As more companies bet on livestreaming apps to attract new audiences, a startup that makes it easier for users and creators to livestream has turned some heads. Chicago-based Lightstream, which offers web-based tools to enhance livestreams and air them on several popular platforms, today raised $8 million in a series A round.

The funding was led by Drive Capital, with participation from MK Capital, Pritzker Group, and Silicon Valley Bank. The startup has raised $9.8 million, to date, and told VentureBeat it will use the fresh capital to invest in adding more features to its cloud-based Studio, one of its two marquee consumer-facing products.

Studio enables users to stream to several popular platforms (Microsoft’s Mixer, YouTube, Twitch, and Facebook) without downloading any software or installing a dedicated capture card on the desktop computer. Last year, the company entered into a partnership with Microsoft, which integrated the Lightstream feature into its native broadcast experience for Xbox and Windows.

Lightstream cofounder and CEO Stu Grubbs told VentureBeat that the company is now building tools that will allow Studio users and creators to better understand their viewers and monetize their content. The startup, which currently has servers in North America and Europe, said it plans to expand its business to Southeast Asia and South America this year. It also intends to offer new tools for developers and brands, and to grow its headcount.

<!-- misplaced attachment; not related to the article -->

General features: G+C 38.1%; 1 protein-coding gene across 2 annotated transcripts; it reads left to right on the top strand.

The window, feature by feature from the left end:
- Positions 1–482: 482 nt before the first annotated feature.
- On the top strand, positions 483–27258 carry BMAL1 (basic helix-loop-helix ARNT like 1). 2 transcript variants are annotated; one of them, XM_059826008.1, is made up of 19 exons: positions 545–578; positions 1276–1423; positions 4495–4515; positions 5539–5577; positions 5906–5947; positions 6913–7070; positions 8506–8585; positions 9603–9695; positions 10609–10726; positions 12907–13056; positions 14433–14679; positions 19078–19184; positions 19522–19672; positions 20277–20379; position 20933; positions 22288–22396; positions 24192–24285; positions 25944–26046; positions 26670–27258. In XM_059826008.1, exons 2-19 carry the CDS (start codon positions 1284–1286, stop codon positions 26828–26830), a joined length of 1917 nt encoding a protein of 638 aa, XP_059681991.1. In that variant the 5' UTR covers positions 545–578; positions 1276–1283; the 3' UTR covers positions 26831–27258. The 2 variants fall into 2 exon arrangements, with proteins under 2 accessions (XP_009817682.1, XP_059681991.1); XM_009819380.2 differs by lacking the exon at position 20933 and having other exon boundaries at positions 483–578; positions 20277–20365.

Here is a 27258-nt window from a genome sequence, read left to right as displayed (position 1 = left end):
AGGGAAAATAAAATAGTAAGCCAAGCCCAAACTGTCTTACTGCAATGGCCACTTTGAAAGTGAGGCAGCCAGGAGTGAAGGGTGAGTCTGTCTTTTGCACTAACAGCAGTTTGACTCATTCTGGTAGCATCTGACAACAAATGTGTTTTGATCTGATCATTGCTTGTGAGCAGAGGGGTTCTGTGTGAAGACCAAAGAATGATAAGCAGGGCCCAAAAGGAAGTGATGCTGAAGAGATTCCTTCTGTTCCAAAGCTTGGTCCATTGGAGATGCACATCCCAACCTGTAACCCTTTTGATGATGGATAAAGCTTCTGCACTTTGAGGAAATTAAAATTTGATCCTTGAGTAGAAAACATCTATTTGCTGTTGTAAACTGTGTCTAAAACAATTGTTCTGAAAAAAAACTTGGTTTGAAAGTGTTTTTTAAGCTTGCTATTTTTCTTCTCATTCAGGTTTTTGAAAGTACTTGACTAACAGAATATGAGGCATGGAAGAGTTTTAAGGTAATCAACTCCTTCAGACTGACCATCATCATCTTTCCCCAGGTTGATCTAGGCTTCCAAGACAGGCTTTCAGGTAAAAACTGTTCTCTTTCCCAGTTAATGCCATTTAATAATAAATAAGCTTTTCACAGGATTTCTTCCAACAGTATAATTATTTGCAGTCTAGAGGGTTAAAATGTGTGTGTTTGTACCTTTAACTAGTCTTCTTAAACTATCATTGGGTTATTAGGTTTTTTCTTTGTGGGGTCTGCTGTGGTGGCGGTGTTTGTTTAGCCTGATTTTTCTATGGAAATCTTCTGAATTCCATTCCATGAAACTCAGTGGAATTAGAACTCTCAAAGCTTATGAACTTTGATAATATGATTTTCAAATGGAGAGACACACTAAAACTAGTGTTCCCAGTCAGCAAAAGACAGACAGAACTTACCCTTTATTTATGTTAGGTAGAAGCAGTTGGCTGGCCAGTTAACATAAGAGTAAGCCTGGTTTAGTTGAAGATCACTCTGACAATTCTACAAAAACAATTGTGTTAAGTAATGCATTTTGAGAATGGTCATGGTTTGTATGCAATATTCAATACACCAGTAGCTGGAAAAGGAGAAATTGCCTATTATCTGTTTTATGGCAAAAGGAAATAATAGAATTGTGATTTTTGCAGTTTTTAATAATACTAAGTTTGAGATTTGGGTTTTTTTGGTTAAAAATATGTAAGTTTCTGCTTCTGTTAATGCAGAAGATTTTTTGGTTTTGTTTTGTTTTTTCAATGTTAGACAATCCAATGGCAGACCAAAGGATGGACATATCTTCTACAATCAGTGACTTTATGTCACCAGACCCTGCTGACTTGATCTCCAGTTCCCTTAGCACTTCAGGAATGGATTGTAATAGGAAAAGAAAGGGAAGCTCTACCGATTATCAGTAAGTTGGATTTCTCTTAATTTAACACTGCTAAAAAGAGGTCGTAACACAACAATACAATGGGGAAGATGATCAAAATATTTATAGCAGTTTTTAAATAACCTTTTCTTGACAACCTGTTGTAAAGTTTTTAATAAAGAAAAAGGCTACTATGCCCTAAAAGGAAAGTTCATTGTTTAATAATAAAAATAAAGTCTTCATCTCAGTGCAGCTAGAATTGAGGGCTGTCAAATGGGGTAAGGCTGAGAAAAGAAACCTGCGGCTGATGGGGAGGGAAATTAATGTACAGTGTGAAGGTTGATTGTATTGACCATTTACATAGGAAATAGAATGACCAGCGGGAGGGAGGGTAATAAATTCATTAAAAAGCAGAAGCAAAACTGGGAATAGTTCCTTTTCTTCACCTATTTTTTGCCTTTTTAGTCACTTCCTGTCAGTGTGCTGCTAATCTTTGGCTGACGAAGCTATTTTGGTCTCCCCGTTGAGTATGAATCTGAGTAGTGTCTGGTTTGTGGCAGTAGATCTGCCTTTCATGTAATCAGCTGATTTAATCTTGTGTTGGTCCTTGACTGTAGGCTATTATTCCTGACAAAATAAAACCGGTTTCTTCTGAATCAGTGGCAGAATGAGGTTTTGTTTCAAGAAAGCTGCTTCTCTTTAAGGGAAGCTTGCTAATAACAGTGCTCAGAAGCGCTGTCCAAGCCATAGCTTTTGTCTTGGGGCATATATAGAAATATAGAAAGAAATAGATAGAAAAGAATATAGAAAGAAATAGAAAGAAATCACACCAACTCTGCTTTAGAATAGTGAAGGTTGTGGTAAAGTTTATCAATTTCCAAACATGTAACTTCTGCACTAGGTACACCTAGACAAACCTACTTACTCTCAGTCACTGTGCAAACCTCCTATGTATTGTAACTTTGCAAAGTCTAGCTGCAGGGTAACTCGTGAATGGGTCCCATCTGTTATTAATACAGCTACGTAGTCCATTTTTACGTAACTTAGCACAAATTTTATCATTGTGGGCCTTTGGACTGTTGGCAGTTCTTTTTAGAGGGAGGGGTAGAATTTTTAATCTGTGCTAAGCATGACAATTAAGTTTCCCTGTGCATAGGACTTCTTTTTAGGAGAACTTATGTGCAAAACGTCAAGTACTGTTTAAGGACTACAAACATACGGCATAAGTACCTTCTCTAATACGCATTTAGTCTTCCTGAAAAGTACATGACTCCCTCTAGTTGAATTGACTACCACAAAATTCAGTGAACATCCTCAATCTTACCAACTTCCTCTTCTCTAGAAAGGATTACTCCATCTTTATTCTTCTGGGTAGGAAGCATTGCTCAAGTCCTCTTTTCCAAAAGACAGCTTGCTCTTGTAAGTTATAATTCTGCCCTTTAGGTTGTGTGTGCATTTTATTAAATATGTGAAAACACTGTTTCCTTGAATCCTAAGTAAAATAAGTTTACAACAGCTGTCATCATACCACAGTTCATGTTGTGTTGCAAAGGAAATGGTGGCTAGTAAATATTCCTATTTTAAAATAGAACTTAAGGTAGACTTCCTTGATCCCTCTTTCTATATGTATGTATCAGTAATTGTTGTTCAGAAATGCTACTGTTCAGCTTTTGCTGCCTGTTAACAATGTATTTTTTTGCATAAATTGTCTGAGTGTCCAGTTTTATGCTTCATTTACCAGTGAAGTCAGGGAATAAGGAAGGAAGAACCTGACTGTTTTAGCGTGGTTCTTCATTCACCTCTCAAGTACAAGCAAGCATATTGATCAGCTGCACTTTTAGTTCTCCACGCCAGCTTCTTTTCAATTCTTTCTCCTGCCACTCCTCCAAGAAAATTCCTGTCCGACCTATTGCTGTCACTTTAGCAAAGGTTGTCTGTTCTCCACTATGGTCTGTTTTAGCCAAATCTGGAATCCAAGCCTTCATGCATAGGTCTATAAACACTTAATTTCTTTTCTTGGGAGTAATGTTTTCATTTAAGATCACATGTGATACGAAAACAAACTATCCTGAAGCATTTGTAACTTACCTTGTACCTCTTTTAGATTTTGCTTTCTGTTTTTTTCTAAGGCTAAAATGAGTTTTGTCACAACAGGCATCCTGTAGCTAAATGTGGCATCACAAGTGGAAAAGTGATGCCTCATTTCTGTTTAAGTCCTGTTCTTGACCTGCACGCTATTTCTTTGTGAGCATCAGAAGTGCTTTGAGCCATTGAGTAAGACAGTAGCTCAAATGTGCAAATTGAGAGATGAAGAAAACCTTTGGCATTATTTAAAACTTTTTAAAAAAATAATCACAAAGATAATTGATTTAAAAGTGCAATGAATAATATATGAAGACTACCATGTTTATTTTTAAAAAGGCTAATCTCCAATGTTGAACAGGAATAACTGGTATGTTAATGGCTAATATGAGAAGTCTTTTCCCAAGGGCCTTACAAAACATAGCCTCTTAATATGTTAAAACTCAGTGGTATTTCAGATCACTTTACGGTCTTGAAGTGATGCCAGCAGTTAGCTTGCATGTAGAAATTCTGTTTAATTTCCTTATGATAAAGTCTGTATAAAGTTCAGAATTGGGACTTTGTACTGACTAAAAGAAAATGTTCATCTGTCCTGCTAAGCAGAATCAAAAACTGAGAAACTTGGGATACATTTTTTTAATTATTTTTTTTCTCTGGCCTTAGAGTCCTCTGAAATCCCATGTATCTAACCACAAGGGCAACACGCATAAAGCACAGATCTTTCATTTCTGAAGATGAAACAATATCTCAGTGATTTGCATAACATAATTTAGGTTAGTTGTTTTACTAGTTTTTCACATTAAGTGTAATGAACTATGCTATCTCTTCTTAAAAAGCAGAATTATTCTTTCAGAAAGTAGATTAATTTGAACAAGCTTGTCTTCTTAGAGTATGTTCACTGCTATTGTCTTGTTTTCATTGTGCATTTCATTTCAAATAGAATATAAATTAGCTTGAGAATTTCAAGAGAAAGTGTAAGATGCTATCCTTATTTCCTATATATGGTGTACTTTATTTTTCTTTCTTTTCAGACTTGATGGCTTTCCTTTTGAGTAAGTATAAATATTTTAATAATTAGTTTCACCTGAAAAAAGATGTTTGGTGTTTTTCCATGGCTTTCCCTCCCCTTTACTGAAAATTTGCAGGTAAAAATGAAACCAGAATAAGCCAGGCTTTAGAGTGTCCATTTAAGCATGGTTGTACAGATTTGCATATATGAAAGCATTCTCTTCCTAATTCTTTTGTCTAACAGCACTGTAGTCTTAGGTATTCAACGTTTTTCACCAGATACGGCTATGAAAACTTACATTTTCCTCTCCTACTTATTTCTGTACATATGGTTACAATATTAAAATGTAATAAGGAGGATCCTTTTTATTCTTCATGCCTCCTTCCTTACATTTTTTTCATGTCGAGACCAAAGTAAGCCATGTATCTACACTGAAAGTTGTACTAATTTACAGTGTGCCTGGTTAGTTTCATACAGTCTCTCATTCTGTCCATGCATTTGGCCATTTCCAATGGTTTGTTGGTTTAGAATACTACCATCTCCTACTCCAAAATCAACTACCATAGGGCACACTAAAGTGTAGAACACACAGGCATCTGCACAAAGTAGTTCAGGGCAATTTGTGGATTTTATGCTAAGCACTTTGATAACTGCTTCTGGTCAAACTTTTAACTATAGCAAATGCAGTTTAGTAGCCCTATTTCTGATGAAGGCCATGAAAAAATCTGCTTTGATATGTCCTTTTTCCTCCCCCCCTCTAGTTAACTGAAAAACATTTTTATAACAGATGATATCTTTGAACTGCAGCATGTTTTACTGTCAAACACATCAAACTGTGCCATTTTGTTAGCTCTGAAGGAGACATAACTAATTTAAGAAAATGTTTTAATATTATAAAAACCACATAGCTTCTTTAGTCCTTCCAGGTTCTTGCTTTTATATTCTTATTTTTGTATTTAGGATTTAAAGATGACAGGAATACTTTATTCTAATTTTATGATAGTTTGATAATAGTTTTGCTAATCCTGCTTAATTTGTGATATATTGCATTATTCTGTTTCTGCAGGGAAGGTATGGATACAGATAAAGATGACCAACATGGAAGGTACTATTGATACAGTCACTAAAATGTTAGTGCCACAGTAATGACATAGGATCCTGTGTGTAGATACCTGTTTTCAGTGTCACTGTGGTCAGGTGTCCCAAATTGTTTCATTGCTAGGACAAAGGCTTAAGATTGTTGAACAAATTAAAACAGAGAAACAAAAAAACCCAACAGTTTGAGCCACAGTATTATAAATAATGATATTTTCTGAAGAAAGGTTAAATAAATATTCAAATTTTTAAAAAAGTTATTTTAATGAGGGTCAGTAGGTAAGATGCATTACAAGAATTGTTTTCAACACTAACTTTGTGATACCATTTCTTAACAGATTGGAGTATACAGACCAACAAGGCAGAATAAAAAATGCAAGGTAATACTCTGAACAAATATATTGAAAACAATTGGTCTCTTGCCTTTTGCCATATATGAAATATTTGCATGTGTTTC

GamesBeat Next 2023

Join the GamesBeat community in San Francisco this October 24-25. You’ll hear from the brightest minds within the gaming industry on latest developments and their take on the future of gaming.

Learn More

Lightstream Studio has gained popularity in part because it does much of the video processing in the cloud, freeing users from the burden of owning high-end devices. Additionally, it allows a user to easily invite a guest onto their livestream with a single click. Prism, the startup’s other product, lets up to four people stitch their different streams together on one screen. Both tools also enable users to add overlays on their live videos.

Lightstream’s products compete with OBS, a free and open source tool; Wirecast; Xsplit; and Gameshow.

The five-year-old startup did not share how many users it has, but said the number of content creators who use its products has nearly quadrupled in the past year. The level of engagement is up, too. Creators streamed 8.5 times more hours in just one month of 2018 than in the entirety of 2017, Lightstream said.

GamesBeat's creed when covering the game industry is "where passion meets business." What does this mean? We want to tell you how the news matters to you -- not just as a decision-maker at a game studio, but also as a fan of games. Whether you read our articles, listen to our podcasts, or watch our videos, GamesBeat will help you learn about the industry and enjoy engaging with it. Discover our Briefings.